#145 Hide a Love Note

I’ll describe a number of the variations for this suggestion as well because it isn’t as black and white as it may seem.

Sharing 365 life lessons, tips, or hacks; the things that make life easier, happier, and more productive. I hope you’ll follow along and find them helpful too.

#145

Hide a Love Note

In yesterday’s post, I wrote about surprising someone you love. While finding a love note you’ve tucked away may be a surprise to the person who finds it, I thought it detailed enough to be its own tip to promote your (and another’s) happiness.

This suggestion is almost always found in lists of ‘things to do’ in order to perk up your relationship or build trust and intimacy between you and a partner. It’s another one of those things we are apt to do in the early stages of romance before our attention and energy get pulled into the day-to-day distractions of real life. Yet, it’s another – rather easy – free effort that reaps big payoffs in the long run.

Variations

I’ll describe a number of the variations for this suggestion as well because it isn’t as black and white as it may seem.

  • Love note: This can be a one liner; a lengthy tribute; or anything in between. It is specifically directed to someone you love and the note points to those emotions; includes any ‘loving’ relationship.
  • Thinking of you note: Generally a one liner but may include a romantic suggestion or a good will wish.
  • Appreciation note: A note specifically pointing out the attributes of the individual that you especially appreciate; more meaningful if you speak to ‘who’ the person is versus ‘what’ the person does.

The Medium

The notes can be from a sticky pad, beautiful stationery, printer paper, or the back of an old envelope. It doesn’t matter what the note is written on – what matters is the time and sentiment that it takes to write and then ‘hide’ the message. Likewise, your penmanship, spelling, ‘writing ability’, and writing instrument makes no difference. The sentence: “I luv u with my hole hart” scribbled in crayon is just as sentimental as one that is typed on parchment paper and spelled correctly.

Hiding Spot

Hiding them is perhaps, the trickiest part. It’s nice when they aren’t blatantly obvious although if your only option is to lay it on the kitchen table before you leave for work – it’s better than not doing it. However, the little surprises of finding a note hidden in a towel as you grab your shower, or inside a shoe you only wear on weekends, or at the bottom of a cereal box… those are the moments when you least expect to be presented with something significant or sweet. The goal here is for the note to be discovered in the most least expected way.

Think about the person you are writing to… where would they least expect to find a note of love, appreciation, or a kind thought? Grab something quick, while you’re thinking about it, jot something down and then…

Hide a love note.

I love hearing your thoughts and ideas. Please share in the comments below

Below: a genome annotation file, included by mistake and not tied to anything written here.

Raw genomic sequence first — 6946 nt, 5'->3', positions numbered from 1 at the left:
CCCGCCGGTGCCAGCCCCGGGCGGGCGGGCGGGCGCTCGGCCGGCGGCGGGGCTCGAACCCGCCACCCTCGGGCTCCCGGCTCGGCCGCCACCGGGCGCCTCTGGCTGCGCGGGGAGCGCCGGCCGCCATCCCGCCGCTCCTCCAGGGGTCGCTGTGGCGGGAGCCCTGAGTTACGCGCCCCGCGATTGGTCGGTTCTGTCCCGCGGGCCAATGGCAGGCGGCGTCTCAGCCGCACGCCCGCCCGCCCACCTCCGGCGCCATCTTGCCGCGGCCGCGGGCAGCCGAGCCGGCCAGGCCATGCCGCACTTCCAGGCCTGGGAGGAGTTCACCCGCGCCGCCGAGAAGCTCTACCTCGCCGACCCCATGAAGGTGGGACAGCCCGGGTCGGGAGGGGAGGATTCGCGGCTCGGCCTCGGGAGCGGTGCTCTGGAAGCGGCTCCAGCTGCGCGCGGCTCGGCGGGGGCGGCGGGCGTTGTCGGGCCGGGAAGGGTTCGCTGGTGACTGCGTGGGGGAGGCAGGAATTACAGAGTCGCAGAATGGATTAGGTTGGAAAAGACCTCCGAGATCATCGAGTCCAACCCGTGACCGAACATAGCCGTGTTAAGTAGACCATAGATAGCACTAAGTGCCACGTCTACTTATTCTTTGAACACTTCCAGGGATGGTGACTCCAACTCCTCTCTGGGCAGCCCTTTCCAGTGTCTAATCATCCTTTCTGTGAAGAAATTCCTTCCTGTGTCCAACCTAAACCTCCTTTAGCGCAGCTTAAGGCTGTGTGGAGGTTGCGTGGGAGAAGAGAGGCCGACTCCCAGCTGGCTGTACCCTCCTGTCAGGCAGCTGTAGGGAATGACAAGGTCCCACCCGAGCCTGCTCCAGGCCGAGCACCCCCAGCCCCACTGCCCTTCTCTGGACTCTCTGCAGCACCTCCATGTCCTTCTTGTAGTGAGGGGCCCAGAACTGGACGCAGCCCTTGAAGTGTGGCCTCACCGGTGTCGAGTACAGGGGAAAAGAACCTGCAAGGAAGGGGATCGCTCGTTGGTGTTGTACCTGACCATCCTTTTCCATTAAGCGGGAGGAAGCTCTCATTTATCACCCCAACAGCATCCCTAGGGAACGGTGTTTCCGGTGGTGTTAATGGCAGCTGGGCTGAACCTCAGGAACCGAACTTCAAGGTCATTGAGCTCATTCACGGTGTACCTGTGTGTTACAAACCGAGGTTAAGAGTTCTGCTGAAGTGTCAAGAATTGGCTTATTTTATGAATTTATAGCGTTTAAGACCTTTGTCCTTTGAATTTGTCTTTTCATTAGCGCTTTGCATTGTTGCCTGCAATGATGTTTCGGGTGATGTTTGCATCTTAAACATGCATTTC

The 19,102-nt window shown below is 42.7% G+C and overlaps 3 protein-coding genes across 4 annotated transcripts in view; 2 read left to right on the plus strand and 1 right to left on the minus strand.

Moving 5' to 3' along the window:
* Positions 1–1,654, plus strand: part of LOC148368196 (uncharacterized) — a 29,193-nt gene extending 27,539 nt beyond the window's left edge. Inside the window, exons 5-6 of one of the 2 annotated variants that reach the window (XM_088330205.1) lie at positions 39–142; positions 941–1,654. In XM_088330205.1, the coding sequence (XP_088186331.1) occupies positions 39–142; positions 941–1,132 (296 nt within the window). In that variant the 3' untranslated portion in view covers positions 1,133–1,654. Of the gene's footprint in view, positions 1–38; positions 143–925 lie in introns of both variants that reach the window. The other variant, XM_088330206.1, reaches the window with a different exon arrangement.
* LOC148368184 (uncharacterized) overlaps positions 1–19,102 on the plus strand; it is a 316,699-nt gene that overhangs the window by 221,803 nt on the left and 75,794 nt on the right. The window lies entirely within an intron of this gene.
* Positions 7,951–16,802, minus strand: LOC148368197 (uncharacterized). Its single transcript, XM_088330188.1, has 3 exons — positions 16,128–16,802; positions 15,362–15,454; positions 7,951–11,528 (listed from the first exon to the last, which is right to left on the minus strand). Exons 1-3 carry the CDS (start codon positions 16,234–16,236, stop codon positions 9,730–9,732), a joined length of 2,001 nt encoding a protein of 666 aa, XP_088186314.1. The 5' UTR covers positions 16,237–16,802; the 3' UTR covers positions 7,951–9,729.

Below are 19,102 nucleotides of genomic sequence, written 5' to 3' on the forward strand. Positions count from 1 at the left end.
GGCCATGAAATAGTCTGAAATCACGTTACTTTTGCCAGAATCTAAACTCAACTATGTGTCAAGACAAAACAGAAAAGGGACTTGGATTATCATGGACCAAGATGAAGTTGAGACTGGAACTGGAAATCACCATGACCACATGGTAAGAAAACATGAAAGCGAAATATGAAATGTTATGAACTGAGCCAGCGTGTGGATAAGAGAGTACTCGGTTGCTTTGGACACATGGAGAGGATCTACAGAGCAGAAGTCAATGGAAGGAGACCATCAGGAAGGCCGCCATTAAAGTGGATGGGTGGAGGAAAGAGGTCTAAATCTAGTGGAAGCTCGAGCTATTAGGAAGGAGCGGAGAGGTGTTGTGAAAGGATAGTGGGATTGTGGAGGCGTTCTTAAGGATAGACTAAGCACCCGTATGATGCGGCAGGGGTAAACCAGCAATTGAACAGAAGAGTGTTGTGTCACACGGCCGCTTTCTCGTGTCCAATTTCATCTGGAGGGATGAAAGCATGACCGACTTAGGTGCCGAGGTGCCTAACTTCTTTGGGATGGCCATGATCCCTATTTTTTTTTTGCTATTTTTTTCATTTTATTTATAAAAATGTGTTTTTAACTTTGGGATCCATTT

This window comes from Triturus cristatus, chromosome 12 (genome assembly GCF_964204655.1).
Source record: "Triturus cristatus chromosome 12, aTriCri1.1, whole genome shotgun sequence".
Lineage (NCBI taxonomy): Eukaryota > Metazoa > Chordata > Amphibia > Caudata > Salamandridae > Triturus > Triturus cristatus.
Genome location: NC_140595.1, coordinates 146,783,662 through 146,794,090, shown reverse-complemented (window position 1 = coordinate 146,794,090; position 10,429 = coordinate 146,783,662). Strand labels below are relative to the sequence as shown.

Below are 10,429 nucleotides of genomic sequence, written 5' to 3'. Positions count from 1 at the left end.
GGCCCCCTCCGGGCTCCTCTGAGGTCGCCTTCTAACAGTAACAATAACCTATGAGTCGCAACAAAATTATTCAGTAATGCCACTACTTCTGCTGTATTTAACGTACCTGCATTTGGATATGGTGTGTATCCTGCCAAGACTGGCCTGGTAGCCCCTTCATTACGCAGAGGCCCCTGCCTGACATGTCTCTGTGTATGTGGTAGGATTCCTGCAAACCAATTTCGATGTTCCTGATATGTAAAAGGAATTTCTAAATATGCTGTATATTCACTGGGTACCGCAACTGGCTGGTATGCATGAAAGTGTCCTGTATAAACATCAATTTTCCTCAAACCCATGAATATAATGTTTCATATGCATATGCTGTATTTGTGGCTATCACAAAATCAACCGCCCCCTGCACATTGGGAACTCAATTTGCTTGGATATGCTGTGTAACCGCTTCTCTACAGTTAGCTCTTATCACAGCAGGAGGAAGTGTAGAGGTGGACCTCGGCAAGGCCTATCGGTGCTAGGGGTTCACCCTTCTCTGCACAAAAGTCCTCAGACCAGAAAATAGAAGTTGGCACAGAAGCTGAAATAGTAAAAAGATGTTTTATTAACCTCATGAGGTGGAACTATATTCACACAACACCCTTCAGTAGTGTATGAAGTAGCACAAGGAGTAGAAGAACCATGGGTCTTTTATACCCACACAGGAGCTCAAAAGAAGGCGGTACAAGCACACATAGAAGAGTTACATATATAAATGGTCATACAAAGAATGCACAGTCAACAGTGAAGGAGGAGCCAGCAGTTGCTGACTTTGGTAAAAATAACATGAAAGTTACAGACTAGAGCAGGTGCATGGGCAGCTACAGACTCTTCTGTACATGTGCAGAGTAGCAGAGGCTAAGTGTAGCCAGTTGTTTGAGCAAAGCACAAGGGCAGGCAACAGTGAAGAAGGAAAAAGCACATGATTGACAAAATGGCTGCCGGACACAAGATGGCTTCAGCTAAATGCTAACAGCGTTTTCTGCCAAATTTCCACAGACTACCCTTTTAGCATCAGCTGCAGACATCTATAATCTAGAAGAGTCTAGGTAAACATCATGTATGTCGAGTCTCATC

#151 Send Postcards

You can save a little money too! Sending a postcard only costs $.35 today compared the the $.50 of a regular stamped card/envelope.

Sharing 365 life lessons, tips, or hacks; the things that make life easier, happier, and more productive. I hope you’ll follow along and find them helpful too.

#151

Send Postcards

Remember when people would go on vacation and send us a postcard with the sentiment “wish you were here?” You’d get a little envious or jealous or just happy that someone you care about was in a place that looked amazing.

Today, with social media, the need for postcards is practically obsolete yet, they still adorn racks near the cashier of retail establishments in those places that are considered tourist attractions and exist mostly for the benefit of collections.

I’ve written about sending snail mail before and the cheer that it brings to most of us when we actually receive something significant in the mailbox. A postcard from a place you’ve been, a place that is meaningful to you, or a place that you may want to share with someone would be a great treat as well.

Postcards can be used as thinking of you cards’, ‘get well cards’, or even to send birthday wishes. In this age of image bombardment – the picture focus of Instagram, Snapchat, and Pinterest, the photo element of a postcard seems apropos.

No matter where you are, there’s likely to be a place that offers at least a small collection of postcards to choose from. Even in non-descript places off a major interstate may offer some depicting the best features of the state you’re travelling through.

You can save a little money too! Sending a postcard only costs $.35 today compared the the $.50 of a regular stamped card/envelope. The savings of $.15 adds up over time and those little cost savings is how the rich get richer!

The next time you’re at the shore, the lake, in the mountains, or on vacation… maybe even the next time you stop in a Cracker Barrel restaurant… pick up a few postcards and surprise your friends and family with a little mailbox treat! I’ve written extensively in this series about the benefits of doing nice things, surprising someone, and the effect of receiving good will. In each case, there is a shot of dopamine for both you and the receiver… increasing your happiness level just a tad with the quick and easy effort of…